2020 NFL Draft misconceptions: 'Tank for Tua,' a quarterback must be taken No. 1 overall, and more
Some of the ideas out there about the NFL draft simply don't ring true
There are a lot of misconceptions when it comes to the NFL draft. The headlines created early in the process have taken on a life of their own and become widely accepted. As time has passed, some of those stories have played out in the opposite direction.
Let's take a look at some of the biggest debates surrounding the 2020 NFL Draft, and whether or not they ring true.
'Tank for Tua' motivates the race for No. 1 overall
There are a lot of quarterbacks who possess traits necessary to be successful in the NFL and some of them carry a leadership quality as well. However, there is no surefire quarterback prospect in the 2020 NFL Draft, which means that no NFL team should tank for the right to select one of them. The debate on whether to take either a quarterback or a different position is one that will be heavily discussed in the coming months, but we will get to that shortly.
Oregon's Justin Herbert, Washington's Jacob Eason, and Utah State's Jordan Love all possess the type of elite athletic ability that will lead some general managers to salivate. However, they each have their flaws. The same is true of LSU's Joe Burrow, Alabama's Tua Tagovailoa and Georgia's Jake Fromm. They may not possess the elite arm strength but they are leaders of men capable of accurate play. Burrow may ultimately overcome Tagovailoa as the highest-rated quarterback prospect. The upcoming crop of quarterbacks may be more like a lottery. It is unclear if anyone will get rich quick, but it does not hurt to buy a lottery ticket.
There are a lot of hazy quarterback situations out there. Luckily, Brady Quinn, Ryan Wilson and Will Brinson are here to bring them into focus, break down the 2020 draft and more on the Pick Six Podcast. Listen below and be sure to subscribe here for daily NFL goodness fired into your eardrums.
A quarterback has to go No. 1 overall
In the 2017 NFL Draft, the Cleveland Browns were faced with a choice of Texas A&M defensive end Myles Garrett or North Carolina quarterback Mitchell Trubisky. Garrett was heralded as one of the best pass rush prospects of all-time. Trubisky might have been viewed as the top quarterback prospect, but it was much less clear. Hindsight is 20/20, but it is clear now that Cleveland made the right choice at No. 1. It is safe to say they made the wrong decision to pass on Clemson quarterback Deshaun Watson with their No. 12 overall selection. The Browns traded the rights for that pick to the Houston Texans.
A quarterback is the most important position on the field. If a team's staff evaluates the position and is confident in one player, take that player. If there is doubt, take the probable future All-Pro. Teams picking early in the 2020 NFL Draft are there for a reason. It means they have multiple holes to fill. They can ill afford to miss on a pick that high.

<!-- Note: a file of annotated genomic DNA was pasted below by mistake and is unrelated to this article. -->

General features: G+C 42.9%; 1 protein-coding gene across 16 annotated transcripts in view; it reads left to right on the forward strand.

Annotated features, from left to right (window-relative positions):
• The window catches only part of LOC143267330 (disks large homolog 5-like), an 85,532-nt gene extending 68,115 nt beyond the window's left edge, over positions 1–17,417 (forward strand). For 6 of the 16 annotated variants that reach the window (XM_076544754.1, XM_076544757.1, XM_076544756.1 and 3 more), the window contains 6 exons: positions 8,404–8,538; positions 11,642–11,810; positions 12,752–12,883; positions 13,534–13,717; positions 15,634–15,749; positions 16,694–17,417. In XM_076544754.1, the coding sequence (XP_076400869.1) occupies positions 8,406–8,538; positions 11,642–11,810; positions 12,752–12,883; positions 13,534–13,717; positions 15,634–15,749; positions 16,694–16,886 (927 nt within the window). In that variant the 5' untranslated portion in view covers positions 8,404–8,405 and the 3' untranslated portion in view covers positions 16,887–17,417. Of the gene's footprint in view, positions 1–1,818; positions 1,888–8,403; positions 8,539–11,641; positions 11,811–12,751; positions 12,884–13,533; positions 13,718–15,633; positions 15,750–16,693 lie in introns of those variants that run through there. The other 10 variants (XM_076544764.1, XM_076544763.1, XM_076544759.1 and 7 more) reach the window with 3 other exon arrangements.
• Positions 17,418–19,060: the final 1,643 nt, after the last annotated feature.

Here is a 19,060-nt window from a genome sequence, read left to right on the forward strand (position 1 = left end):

The Miami Dolphins have three first-round selections so they could potentially take the best player available with their first pick and then swing back around to take a quarterback later. Last week, we examined .
Draft analysts dislike your favorite player because he's not in their top 10
The NFL draft process is one that involves educated opinions. Analysts are tasked with scouting over 400 players and it is impossible to go into the level of detail expected of each team. NFL teams have regional scouts asked to focus on certain areas, which allows them to dig deeper into character concerns and medical histories. Naturally, their evaluations are going to be closest.
One analyst will have a player rated in the top 10 while another analyst may have the same player closer to the end of the first round. It does not mean that the second analyst dislikes the player. It simply means that one has a higher expectation for the ceiling that the other player could reach. There are so many variables that go into a player's NFL success: available playing time, coaching, etc. Would someone argue that a rookie drafted by New England is going to be coached worse and therefore play worse than a rookie in New York or Cleveland? No.
Where a player is drafted does not ultimately translate to league success either. For example, the Oakland Raiders used the No. 4 overall selection in the 2019 NFL Draft on Clemson defensive end Clelin Ferrell. Most talent evaluators had Kentucky defensive end Josh Allen rated ahead of Ferrell. Allen went No. 7 overall to the Jacksonville Jaguars. Ferrell has one sack this season; Allen is tied with San Francisco 49ers defensive end Nick Bosa for the rookie lead (7). It is too soon to tell whether Allen or Ferrell will end up having a better career, but the early results indicate Allen, who was picked later.
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